It depends on the specific camera. The Pentax K1000, for example, only requires the battery for metering, but everything else is mechanical. On your camera, shutter timing is electronic and requires a battery — but according to the manual there is a special setting M90 which provides a 1/90th of a second shutter speed which is all mechanical and can be used ...


9

A (simplified) Look at Camera Sensors The sensor on your camera is 14 megapixels and 6.17x4.55 mm in size. By comparison, a Nikon D3100 (an entry-level DSLR) has a sensor that is also 14 megapixels, but its physical size is 23.1 x 15.4 mm. Even more expensive DSLRs, known as "Full frame," have a sensor that is roughly the size of 35mm film (about 36 x 24 ...


9

Having the lens sit much closer to the sensor removes the need to have a retrofocal (reverse telephoto) group which results in less extreme image correction, fewer lens elements and often a sharper image. However the increased angle of incidence of light rays at the edge of the image often results in increased light falloff (vignetting). For this reason a ...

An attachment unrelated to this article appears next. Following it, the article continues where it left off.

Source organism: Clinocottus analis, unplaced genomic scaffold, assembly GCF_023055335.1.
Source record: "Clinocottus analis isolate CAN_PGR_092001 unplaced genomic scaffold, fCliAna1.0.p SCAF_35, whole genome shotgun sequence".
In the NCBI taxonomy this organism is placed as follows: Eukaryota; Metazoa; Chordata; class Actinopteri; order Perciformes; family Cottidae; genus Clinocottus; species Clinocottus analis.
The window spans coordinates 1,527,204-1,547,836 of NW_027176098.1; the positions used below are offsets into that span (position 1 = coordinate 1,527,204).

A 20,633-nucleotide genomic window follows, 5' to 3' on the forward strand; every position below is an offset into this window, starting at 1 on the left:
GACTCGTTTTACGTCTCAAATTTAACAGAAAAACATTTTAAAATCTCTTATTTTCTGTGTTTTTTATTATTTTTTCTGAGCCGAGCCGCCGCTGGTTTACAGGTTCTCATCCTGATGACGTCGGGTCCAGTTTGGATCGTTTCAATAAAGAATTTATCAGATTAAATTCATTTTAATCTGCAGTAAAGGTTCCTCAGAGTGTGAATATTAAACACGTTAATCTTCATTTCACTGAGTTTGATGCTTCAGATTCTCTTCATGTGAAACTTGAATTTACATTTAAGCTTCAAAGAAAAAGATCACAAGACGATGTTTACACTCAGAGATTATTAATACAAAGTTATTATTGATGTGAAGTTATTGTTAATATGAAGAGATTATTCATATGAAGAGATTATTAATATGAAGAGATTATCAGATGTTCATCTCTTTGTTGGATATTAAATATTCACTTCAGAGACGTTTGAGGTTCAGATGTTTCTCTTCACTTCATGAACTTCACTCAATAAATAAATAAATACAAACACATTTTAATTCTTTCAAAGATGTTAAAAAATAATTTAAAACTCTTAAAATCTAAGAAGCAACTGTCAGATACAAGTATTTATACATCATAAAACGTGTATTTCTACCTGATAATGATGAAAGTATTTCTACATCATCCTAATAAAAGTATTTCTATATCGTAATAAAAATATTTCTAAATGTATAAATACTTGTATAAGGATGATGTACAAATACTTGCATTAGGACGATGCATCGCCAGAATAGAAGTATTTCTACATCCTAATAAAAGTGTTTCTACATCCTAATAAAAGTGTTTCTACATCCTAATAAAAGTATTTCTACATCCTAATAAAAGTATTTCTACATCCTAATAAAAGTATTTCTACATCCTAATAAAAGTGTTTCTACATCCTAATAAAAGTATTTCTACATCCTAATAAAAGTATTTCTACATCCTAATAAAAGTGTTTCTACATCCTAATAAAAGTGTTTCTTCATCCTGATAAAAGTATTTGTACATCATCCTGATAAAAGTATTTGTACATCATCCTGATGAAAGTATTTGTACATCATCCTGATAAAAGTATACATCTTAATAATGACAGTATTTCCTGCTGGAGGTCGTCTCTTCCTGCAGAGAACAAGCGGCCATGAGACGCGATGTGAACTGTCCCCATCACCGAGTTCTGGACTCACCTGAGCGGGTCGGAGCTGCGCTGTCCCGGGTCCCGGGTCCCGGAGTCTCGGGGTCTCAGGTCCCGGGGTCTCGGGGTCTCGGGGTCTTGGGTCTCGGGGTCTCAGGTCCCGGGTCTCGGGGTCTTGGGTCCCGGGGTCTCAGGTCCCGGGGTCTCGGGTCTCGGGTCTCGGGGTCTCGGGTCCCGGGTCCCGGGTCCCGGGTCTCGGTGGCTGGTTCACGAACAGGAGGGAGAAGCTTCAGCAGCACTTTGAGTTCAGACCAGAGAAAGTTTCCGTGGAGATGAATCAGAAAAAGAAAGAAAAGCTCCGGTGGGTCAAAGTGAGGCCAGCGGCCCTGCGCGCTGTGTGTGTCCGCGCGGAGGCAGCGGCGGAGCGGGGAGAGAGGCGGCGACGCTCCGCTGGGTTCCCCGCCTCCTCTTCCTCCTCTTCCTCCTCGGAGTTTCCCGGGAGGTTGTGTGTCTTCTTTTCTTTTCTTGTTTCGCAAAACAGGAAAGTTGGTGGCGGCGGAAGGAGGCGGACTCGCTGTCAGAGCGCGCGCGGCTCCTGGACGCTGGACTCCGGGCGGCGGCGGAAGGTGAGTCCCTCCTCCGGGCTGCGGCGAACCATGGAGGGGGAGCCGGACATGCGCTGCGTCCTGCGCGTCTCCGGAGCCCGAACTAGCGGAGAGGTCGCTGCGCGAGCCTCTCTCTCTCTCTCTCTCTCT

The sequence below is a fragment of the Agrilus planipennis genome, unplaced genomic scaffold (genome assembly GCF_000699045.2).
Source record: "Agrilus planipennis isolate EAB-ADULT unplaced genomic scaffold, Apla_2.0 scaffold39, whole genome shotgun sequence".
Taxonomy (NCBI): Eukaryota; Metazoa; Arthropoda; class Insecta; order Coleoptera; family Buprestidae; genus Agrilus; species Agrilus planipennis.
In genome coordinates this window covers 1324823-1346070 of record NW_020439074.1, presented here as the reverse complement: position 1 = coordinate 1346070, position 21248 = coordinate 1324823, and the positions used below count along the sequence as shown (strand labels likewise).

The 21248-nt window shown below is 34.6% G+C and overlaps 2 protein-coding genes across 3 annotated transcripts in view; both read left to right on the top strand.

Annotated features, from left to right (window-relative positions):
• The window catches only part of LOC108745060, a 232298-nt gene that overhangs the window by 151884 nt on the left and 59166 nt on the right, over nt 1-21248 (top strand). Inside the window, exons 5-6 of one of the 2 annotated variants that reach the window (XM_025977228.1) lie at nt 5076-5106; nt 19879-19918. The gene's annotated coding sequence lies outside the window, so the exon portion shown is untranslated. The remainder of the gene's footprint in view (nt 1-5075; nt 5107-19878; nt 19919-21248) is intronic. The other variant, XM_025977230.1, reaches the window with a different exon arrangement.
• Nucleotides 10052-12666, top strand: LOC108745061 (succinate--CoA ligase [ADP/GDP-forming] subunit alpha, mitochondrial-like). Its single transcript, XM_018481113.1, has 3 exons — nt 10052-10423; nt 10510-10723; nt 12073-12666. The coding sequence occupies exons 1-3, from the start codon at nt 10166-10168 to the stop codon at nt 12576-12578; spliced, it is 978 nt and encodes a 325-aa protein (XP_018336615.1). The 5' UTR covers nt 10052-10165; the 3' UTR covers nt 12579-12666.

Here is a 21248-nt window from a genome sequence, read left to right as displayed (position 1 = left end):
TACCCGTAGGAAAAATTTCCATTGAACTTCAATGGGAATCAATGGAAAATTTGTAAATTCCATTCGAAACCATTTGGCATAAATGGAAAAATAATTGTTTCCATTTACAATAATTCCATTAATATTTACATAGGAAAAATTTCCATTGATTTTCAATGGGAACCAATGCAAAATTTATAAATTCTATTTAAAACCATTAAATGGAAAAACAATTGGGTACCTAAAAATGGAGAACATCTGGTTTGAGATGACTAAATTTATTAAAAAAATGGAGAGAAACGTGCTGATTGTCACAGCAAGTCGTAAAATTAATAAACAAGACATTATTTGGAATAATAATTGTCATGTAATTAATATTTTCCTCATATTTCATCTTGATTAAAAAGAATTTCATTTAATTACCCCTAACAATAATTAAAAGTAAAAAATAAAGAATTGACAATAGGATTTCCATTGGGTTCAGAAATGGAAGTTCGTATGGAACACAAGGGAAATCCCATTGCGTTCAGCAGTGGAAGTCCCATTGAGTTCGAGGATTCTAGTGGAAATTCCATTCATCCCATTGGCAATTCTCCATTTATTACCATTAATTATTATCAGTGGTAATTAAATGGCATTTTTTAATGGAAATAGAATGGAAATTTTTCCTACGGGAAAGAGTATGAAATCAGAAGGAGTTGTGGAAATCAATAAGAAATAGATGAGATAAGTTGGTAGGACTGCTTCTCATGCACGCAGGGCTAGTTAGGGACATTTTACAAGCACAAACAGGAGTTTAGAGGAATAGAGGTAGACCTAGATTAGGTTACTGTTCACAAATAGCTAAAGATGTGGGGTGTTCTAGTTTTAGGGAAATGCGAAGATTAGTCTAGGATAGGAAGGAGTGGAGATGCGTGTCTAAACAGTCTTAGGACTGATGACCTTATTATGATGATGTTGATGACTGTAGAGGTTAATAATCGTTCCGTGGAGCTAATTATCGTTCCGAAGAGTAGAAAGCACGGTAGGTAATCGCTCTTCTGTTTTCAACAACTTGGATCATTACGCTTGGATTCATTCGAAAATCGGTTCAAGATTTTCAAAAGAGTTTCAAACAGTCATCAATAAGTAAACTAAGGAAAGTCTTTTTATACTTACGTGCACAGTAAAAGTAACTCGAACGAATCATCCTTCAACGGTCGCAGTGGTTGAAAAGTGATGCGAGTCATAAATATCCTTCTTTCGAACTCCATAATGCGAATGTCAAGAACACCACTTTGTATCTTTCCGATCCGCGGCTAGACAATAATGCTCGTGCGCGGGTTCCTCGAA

9

These lines are very likely there because of the frequency at which your light flickers. This is most notably the case with fluorescent lighting or led lighting, especially when you dim the light. Led are dimmed by switching them on/off rapidly. The dimmer the light the longer the off periods which our cameras capture easily (and not only the X-T1) Another ...


9